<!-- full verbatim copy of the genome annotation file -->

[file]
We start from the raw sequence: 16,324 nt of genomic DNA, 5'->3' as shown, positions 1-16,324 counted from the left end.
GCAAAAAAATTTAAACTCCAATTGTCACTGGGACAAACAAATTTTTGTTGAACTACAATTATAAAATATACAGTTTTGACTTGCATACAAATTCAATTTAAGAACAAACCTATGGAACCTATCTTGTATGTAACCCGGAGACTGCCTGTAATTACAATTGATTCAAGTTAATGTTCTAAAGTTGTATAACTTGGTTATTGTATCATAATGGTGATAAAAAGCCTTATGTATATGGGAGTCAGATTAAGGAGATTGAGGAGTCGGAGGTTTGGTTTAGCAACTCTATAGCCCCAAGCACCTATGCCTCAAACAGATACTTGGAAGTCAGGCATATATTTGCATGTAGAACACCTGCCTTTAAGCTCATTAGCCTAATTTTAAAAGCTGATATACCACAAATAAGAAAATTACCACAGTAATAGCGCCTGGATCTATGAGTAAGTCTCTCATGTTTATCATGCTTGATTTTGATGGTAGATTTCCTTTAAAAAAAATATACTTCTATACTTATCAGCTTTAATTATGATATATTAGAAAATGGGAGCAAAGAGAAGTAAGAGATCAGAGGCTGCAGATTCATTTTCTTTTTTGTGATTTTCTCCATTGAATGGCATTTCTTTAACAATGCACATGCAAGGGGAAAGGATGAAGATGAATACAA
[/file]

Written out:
We start from the raw sequence: 16,324 nt of genomic DNA, 5'->3' as shown, positions 1-16,324 counted from the left end.
GCAAAAAAATTTAAACTCCAATTGTCACTGGGACAAACAAATTTTTGTTGAACTACAATTATAAAATATACAGTTTTGACTTGCATACAAATTCAATTTAAGAACAAACCTATGGAACCTATCTTGTATGTAACCCGGAGACTGCCTGTAATTACAATTGATTCAAGTTAATGTTCTAAAGTTGTATAACTTGGTTATTGTATCATAATGGTGATAAAAAGCCTTATGTATATGGGAGTCAGATTAAGGAGATTGAGGAGTCGGAGGTTTGGTTTAGCAACTCTATAGCCCCAAGCACCTATGCCTCAAACAGATACTTGGAAGTCAGGCATATATTTGCATGTAGAACACCTGCCTTTAAGCTCATTAGCCTAATTTTAAAAGCTGATATACCACAAATAAGAAAATTACCACAGTAATAGCGCCTGGATCTATGAGTAAGTCTCTCATGTTTATCATGCTTGATTTTGATGGTAGATTTCCTTTAAAAAAAATATACTTCTATACTTATCAGCTTTAATTATGATATATTAGAAAATGGGAGCAAAGAGAAGTAAGAGATCAGAGGCTGCAGATTCATTTTCTTTTTTGTGATTTTCTCCATTGAATGGCATTTCTTTAACAATGCACATGCAAGGGGAAAGGATGAAGATGAATACAA